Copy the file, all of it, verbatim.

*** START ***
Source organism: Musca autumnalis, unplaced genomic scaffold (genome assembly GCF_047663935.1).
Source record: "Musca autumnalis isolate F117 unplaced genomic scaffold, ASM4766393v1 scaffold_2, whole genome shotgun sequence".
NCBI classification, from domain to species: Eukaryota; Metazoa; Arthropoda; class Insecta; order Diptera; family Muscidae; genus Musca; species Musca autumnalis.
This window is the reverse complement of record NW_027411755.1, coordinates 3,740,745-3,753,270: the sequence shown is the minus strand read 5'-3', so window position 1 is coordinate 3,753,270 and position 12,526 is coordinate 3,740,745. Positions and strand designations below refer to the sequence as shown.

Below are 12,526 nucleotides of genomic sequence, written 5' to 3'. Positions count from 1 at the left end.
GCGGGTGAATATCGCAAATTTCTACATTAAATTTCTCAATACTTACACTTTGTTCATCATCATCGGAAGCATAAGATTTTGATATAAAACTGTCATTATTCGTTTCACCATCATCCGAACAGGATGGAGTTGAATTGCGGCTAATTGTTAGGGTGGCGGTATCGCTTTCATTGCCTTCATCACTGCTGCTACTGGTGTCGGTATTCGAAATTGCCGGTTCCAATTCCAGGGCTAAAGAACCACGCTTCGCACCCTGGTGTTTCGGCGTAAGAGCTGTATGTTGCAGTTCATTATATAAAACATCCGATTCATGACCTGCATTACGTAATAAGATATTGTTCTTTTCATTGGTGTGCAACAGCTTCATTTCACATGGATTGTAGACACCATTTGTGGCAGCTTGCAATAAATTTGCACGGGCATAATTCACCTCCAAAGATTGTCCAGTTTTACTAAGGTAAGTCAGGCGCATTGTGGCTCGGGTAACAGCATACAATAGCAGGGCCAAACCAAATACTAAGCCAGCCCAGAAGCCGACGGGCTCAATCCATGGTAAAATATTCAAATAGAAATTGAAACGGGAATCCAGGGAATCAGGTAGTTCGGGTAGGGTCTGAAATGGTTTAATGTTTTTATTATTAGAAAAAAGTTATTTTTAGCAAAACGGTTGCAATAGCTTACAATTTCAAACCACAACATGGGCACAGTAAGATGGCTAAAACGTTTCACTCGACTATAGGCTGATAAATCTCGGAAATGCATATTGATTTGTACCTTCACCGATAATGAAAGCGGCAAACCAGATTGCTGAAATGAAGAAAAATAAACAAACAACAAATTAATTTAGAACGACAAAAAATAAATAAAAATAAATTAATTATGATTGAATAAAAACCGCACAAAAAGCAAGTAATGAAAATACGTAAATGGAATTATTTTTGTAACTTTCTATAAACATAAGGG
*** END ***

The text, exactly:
Source organism: Musca autumnalis, unplaced genomic scaffold (genome assembly GCF_047663935.1).
Source record: "Musca autumnalis isolate F117 unplaced genomic scaffold, ASM4766393v1 scaffold_2, whole genome shotgun sequence".
NCBI classification, from domain to species: Eukaryota; Metazoa; Arthropoda; class Insecta; order Diptera; family Muscidae; genus Musca; species Musca autumnalis.
This window is the reverse complement of record NW_027411755.1, coordinates 3,740,745-3,753,270: the sequence shown is the minus strand read 5'-3', so window position 1 is coordinate 3,753,270 and position 12,526 is coordinate 3,740,745. Positions and strand designations below refer to the sequence as shown.

Below are 12,526 nucleotides of genomic sequence, written 5' to 3'. Positions count from 1 at the left end.
GCGGGTGAATATCGCAAATTTCTACATTAAATTTCTCAATACTTACACTTTGTTCATCATCATCGGAAGCATAAGATTTTGATATAAAACTGTCATTATTCGTTTCACCATCATCCGAACAGGATGGAGTTGAATTGCGGCTAATTGTTAGGGTGGCGGTATCGCTTTCATTGCCTTCATCACTGCTGCTACTGGTGTCGGTATTCGAAATTGCCGGTTCCAATTCCAGGGCTAAAGAACCACGCTTCGCACCCTGGTGTTTCGGCGTAAGAGCTGTATGTTGCAGTTCATTATATAAAACATCCGATTCATGACCTGCATTACGTAATAAGATATTGTTCTTTTCATTGGTGTGCAACAGCTTCATTTCACATGGATTGTAGACACCATTTGTGGCAGCTTGCAATAAATTTGCACGGGCATAATTCACCTCCAAAGATTGTCCAGTTTTACTAAGGTAAGTCAGGCGCATTGTGGCTCGGGTAACAGCATACAATAGCAGGGCCAAACCAAATACTAAGCCAGCCCAGAAGCCGACGGGCTCAATCCATGGTAAAATATTCAAATAGAAATTGAAACGGGAATCCAGGGAATCAGGTAGTTCGGGTAGGGTCTGAAATGGTTTAATGTTTTTATTATTAGAAAAAAGTTATTTTTAGCAAAACGGTTGCAATAGCTTACAATTTCAAACCACAACATGGGCACAGTAAGATGGCTAAAACGTTTCACTCGACTATAGGCTGATAAATCTCGGAAATGCATATTGATTTGTACCTTCACCGATAATGAAAGCGGCAAACCAGATTGCTGAAATGAAGAAAAATAAACAAACAACAAATTAATTTAGAACGACAAAAAATAAATAAAAATAAATTAATTATGATTGAATAAAAACCGCACAAAAAGCAAGTAATGAAAATACGTAAATGGAATTATTTTTGTAACTTTCTATAAACATAAGGG